The rub lies in another observation: that the evidence for causation seems to lie entirely in correlations. But for seeing correlations, we would have no clue about causation. The only reason we discovered that smoking causes lung cancer, for example, is that we observed correlations in that particular circumstance. And thus a puzzle arises: if causation cannot be reduced to correlation, how can correlation serve as evidence of causation?
The Book of Why, co-authored by the computer scientist Judea Pearl and the science writer Dana Mackenzie, sets out to give a new answer to this old question, which has been around—in some form or another, posed by scientists and philosophers alike—at least since the Enlightenment. In 2011 Pearl won the Turing Award, computer science’s highest honor, for “fundamental contributions to artificial intelligence through the development of a calculus of probabilistic and causal reasoning,” and this book sets out to explain what all that means for a general audience, updating his more technical book on the same subject, Causality, published nearly two decades ago. Written in the first person, the new volume mixes theory, history, and memoir, detailing both the technical tools of causal reasoning Pearl has developed as well as the tortuous path by which he arrived at them—all along bucking a scientific establishment that, in his telling, had long ago contented itself with data-crunching analysis of correlations at the expense of investigation of causes. There are nuggets of wisdom and cautionary tales in both these aspects of the book, the scientific as well as the sociological…(More)”.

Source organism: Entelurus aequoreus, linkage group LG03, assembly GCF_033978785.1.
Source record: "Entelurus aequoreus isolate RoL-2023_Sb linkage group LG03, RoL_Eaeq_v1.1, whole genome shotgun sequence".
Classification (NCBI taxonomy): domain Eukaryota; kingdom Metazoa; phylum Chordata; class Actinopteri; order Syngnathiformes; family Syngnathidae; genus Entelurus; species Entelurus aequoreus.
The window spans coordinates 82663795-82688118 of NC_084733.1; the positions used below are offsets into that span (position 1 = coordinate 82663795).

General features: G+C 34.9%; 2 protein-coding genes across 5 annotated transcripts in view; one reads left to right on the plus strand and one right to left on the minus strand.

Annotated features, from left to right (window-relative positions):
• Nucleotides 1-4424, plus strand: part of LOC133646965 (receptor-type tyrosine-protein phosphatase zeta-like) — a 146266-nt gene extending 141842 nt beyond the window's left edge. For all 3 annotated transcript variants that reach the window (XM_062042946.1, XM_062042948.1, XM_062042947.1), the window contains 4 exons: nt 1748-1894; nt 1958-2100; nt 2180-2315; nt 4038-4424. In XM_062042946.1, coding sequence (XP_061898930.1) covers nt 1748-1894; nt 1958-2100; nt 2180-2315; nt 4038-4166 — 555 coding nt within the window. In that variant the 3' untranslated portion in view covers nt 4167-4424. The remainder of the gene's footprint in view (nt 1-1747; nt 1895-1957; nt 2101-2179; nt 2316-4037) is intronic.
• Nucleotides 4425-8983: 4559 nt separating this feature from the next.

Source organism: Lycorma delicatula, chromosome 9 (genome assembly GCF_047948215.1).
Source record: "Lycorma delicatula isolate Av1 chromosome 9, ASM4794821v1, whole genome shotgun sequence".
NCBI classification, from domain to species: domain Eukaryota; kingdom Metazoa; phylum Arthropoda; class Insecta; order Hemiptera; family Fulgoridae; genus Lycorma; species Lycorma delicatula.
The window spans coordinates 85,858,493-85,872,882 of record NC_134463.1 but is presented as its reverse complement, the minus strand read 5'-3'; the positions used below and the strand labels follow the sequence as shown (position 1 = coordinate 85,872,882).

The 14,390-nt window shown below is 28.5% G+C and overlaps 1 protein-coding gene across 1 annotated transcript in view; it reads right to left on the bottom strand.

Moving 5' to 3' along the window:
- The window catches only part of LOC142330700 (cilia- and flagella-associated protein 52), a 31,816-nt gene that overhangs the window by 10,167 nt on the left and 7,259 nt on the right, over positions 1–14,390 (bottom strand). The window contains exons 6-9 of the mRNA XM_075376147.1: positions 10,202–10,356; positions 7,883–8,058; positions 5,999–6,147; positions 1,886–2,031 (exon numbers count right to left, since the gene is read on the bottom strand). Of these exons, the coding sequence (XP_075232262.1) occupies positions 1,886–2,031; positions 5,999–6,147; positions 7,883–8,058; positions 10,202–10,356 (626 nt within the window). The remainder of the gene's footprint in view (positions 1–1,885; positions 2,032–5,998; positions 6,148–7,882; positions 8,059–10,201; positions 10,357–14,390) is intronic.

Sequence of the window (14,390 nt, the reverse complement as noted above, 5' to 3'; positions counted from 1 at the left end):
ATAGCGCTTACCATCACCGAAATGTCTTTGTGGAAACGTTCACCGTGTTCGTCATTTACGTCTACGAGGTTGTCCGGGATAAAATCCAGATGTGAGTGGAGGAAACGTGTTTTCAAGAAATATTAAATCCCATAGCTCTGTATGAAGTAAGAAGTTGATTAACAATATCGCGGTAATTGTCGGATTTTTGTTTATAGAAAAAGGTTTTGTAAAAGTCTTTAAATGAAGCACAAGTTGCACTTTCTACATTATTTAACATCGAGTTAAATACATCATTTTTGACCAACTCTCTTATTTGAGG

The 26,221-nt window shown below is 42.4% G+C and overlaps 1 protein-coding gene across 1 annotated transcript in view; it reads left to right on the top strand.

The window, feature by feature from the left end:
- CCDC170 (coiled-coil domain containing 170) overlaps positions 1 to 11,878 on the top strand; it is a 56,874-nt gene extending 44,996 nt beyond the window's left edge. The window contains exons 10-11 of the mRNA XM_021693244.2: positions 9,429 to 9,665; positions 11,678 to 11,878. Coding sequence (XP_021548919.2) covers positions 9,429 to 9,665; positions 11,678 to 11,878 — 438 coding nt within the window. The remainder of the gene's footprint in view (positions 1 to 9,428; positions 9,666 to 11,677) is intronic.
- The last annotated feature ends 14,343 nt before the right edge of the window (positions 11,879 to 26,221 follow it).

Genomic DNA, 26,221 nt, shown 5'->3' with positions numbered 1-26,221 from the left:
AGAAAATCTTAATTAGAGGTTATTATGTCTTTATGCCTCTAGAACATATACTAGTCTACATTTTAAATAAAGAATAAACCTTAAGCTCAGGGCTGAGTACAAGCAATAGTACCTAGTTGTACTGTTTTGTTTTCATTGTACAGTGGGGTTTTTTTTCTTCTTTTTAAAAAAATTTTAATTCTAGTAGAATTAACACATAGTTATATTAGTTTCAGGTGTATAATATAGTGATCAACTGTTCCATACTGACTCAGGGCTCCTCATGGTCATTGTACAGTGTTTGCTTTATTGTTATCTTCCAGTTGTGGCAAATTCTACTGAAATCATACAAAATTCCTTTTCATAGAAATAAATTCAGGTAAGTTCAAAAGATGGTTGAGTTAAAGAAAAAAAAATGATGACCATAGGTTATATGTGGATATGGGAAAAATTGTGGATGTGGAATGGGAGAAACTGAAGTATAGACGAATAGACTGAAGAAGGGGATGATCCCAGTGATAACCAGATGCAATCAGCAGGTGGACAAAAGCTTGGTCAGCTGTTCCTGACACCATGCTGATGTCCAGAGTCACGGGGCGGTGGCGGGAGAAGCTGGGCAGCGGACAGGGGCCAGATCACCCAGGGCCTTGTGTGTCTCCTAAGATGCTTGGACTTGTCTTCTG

Introduction to Special Issue of the International Journal of Communication:”Over the past two decades, processes of digitalization and mediatization have shaped the communication landscape and have had a strong impact on various facets of communication. The digitalization of communication results in completely new forms of digital traces that make communication processes observable in new and unprecedented ways. Although many scholars in the social sciences acknowledge the chances and requirements of the digital revolution in communication, they are also facing fundamental challenges in implementing successful research programs, strategies, and designs that are based on computational methods and “big data.” This Special Section aims at bringing together seminal perspectives on challenges and chances of computational communication science (CCS). In this introduction, we highlight the impulses provided by the research presented in the Special Section, discuss the most pressing challenges in the context of CCS, and sketch a potential roadmap for future research in this field….(More)”.